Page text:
Digitization of Philippine Rare Perodicals and Training in DH

This TEAM project funded by VLIR-UOS is a collaboration between the University of Antwerp and the University of the Philippines System that combines an exchange of DH expertise and training with a specific digitization project of rare Philippine newspapers and magazines. The Universtity of Antwerp's project two promotors are Mike Kestemont and Dirk Van Hulle, and it will be implemented by Rocío Ortuño.     

Project Goals

The project aims to improve the competitiveness of Philippine Humanities research in a globalized world, including the possibilities of student and professional mobility offered by the ASEAN confluence, by training faculty members and students in the field of Digital Humanities. The first and crucial step towards this objective (1) is the digitization of materials and the creation of a freely accessible environment with user friendly search facilities. Several periodicals published before World War II are in a rpecarious state of preservation and, located in Metro Manila, they are not accessible to all universities in the Philippines. By digitizing these periodicals and hosting them in a freely accessible online repository, they could be made available to all peripheral universities, and used in DH related research. Subsequently, (2) training in DH will be provided at different campuses of the University of the Phillipines System. This training fits in the Philippine government's priority for promoting digital literacy both among scholars and the larger public. It also allows the University of the Philippines to participate in the global emergence and collaborative hallmark of DH. 

Methodology

The project consists of two phases:

Phase (1): Digitization of the UP's collection of rare periodicals (paper and microfilm). 

This collection comprises an estimated nimber of 12.000 issues published in Spanish, Tagalog, English, Chinise, and regional languages of the Philippines. Among others, they include news articles, articles on social and artistic subjects, literary works, sports sections, and women's sections. Thankfully, the Philippine copyright law allows for the public reproduction of articles in mass media, as well as for images published more than 50 years ago – so there are no legal issues with regard to intellectual copyrifgt in the creation of this repository.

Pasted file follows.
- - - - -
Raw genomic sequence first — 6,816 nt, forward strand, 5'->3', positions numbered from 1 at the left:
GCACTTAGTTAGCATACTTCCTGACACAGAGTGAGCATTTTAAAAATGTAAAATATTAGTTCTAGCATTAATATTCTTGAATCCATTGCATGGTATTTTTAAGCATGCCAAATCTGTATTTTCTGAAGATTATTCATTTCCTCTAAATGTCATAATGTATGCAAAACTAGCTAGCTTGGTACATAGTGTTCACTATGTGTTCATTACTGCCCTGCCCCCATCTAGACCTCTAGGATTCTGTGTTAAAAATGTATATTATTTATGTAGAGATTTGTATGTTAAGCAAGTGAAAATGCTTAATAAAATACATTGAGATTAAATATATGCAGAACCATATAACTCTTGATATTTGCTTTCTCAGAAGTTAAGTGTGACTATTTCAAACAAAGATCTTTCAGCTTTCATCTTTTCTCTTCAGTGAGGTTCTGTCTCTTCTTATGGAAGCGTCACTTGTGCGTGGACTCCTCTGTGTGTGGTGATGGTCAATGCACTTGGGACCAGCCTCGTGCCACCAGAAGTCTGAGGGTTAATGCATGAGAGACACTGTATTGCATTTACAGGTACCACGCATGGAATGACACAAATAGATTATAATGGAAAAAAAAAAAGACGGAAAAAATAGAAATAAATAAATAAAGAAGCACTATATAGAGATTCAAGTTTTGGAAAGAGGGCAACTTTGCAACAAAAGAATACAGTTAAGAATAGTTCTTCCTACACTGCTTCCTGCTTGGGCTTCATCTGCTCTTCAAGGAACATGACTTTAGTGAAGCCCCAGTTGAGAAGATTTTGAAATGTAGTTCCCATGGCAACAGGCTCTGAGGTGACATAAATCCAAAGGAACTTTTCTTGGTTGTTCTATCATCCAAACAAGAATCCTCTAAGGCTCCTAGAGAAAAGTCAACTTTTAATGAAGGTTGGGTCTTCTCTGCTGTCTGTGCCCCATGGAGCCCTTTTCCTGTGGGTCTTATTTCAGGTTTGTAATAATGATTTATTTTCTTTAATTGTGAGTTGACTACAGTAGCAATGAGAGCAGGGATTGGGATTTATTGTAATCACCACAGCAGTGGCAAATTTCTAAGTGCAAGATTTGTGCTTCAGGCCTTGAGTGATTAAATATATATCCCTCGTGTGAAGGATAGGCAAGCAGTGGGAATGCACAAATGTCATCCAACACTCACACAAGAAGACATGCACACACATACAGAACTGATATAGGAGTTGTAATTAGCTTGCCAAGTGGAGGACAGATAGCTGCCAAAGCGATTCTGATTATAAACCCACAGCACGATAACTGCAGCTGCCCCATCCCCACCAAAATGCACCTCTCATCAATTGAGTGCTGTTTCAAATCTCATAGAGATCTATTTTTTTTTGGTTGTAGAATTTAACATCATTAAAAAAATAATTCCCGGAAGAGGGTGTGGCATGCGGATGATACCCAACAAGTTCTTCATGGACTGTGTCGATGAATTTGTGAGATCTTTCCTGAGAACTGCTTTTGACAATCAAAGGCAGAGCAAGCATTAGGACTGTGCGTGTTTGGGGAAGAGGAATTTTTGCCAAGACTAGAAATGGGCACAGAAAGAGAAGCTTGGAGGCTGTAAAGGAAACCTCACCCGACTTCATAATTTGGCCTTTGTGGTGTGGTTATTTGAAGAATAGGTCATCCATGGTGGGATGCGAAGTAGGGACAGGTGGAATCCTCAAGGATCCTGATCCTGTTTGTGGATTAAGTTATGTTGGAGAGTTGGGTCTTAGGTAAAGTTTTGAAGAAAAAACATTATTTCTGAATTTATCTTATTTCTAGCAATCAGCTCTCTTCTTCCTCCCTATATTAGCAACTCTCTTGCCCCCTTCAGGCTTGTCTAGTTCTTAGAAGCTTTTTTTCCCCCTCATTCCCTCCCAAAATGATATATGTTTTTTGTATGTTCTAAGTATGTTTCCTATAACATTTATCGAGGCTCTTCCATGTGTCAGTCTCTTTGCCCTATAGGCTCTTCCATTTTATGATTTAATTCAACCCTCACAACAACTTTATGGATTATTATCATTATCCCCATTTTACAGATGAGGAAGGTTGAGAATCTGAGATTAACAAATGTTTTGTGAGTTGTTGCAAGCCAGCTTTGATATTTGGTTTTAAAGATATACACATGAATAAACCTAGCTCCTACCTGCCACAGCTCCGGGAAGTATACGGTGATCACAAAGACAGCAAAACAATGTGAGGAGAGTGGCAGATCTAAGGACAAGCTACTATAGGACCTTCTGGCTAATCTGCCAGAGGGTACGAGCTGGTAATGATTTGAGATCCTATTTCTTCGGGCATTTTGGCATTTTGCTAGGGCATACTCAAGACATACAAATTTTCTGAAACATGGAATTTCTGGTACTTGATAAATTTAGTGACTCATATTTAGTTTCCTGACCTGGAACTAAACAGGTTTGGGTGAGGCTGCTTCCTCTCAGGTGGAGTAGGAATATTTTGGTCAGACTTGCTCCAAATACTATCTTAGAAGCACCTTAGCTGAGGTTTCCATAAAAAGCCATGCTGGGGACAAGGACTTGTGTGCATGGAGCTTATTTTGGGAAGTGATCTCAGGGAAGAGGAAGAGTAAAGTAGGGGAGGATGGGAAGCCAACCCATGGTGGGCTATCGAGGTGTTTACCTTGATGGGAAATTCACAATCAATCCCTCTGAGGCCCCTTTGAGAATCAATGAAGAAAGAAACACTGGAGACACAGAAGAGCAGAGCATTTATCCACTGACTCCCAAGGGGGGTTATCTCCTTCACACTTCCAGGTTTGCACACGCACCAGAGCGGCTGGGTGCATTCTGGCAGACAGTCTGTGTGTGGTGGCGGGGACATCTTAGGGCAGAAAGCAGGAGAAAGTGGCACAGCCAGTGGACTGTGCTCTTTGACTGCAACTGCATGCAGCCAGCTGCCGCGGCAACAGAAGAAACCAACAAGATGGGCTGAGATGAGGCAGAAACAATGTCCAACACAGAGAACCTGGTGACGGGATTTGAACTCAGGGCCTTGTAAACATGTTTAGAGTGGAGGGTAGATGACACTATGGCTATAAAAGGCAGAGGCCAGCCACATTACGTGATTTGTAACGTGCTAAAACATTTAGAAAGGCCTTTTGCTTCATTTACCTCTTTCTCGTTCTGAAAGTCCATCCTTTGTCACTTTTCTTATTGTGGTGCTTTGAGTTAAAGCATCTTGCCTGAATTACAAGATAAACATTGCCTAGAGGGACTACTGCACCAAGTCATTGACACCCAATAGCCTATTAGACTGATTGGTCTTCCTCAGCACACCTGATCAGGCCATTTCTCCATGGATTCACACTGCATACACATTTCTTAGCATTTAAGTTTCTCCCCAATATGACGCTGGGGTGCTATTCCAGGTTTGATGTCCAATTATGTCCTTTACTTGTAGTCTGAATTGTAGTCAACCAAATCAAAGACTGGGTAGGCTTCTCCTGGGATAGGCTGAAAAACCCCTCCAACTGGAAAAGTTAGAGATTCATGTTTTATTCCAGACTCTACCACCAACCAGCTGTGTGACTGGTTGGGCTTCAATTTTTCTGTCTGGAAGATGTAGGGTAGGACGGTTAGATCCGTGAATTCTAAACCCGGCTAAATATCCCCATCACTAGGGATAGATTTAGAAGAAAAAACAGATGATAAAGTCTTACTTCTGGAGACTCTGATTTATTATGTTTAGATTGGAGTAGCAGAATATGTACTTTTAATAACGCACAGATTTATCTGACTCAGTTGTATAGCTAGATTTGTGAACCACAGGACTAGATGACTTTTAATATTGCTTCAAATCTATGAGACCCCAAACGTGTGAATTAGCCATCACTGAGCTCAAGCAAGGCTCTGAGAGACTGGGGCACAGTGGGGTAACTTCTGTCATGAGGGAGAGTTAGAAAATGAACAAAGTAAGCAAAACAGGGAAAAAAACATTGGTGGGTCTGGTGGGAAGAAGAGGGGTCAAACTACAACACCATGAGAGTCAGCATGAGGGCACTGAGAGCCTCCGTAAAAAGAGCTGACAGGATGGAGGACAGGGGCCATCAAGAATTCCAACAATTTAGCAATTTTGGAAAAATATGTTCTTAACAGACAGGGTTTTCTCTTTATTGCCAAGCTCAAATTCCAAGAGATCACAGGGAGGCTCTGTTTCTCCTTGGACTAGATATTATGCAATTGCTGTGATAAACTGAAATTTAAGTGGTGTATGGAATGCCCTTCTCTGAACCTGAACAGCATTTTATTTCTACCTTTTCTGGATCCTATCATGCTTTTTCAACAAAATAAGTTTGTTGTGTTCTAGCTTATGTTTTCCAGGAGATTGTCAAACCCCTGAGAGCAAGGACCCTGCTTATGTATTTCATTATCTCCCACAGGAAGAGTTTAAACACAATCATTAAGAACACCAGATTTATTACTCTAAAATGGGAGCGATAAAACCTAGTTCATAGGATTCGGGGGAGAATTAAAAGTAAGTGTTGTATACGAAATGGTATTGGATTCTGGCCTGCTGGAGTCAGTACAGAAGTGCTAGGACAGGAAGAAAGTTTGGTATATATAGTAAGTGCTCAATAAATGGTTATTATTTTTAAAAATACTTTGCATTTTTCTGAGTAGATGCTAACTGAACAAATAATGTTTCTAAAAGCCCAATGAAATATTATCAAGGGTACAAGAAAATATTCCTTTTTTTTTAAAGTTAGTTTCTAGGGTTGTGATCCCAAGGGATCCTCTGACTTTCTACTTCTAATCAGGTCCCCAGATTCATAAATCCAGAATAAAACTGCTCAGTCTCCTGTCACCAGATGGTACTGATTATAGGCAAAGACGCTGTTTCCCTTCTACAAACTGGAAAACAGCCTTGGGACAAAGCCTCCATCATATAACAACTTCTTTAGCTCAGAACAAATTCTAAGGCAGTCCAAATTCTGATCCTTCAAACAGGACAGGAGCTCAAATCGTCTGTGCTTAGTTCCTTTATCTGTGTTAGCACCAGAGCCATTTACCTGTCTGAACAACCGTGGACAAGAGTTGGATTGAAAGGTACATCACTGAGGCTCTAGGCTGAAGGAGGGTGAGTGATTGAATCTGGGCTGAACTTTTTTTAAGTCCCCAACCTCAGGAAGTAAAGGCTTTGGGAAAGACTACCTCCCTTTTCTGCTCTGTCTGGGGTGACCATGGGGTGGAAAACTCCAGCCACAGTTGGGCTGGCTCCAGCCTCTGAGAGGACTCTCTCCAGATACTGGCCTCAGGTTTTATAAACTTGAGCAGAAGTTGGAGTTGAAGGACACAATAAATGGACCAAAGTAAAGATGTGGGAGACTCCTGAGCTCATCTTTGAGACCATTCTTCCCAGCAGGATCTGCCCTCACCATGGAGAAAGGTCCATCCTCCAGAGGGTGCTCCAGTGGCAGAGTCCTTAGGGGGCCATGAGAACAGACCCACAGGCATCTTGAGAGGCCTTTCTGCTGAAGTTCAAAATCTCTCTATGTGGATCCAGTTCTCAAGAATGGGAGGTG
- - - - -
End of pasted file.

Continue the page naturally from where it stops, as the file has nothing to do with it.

The project provides a grant for 5 people to be trained in Antwerp in the relevant techniques and methodologies that this work requires. Once all materials have been double-keyed into a text version, this training should enable them to: 

  1. Annotate the text in TEI-XML;
  2. Implement the framework developed by the IIIF consortium;
  3. Catalogue and upload the materials to the online platform hosted by the UP and the implementation of a search interface;
  4. Enable RDF standard (semantic web).

This process will facilitate further research on the digitized texts using DH methodologies. In addition, the IIIF tagging will allow that the images appear in international search engines of combined databases around the world, enhancing the visibility of Philippine studies.

A developer will enable the collaborative enhancement of information in the repostiory using the Trove model, facilitating research, collaboration, and possible future addition of materials digitized by private initiatives or other institutions. Genealogies and itineraries can also be created by this tool from the information contained in the documents.

Phase (2): Training in Digital Humanities.

This training will be divided into 4 parts:

  1. Introductory Course – Diliman campus (June of year 2)
  2. Advanced Course  – Diliman campus (January of year 3)
  3. Training Session 1 – peripheral campuses (December of year 2)
  4. Training Session 2 – peripheral campuses (June of year 3)

Parts 1 and 2 will be delivered by professors from the University of Antwerp, who will travel to the Philippines to teach courses in collaboration with the (co-) promotors from the UP. This will consist of one introductory course in June 2019, and one Advanced Course in January 2020. Together, both courses will cover general skills for DH research, such as digital corpus construction and consultation; text mining; topic modeling; sentiment analysis and stylometry; TEI markup and conversions; GIS; visualizations with Gephi and Tableau; database construction and manipulation; classroom applications and didactics of DH; as well as offering concrete examples of the possibilities of working with the repository created in Phase (1). These two courses will be delivered at the UP Diliman campus, and attended by postgraduate students and Faculty memers of the UP, and at least one professor from other Philippine campuses (Baguio, Cebú, and Iloilo) will join the training.

Parts 3 and 4 will consist of training sessions that are delivered at the peripheral campuses, taught by Philippine professors who attended parts 1 and 2, and who will be developing their own projects within the larger Phase (1) digitization project. These sessions will take place in December 2019, and June 2020. Before parts 3 and 4 can commence, the necessary equipment for digital scholarly work in the Humanities will be purchased and provided. Online support from Antwerp will also be provided for both the digitization projects, and the continued training.

Journal Pictures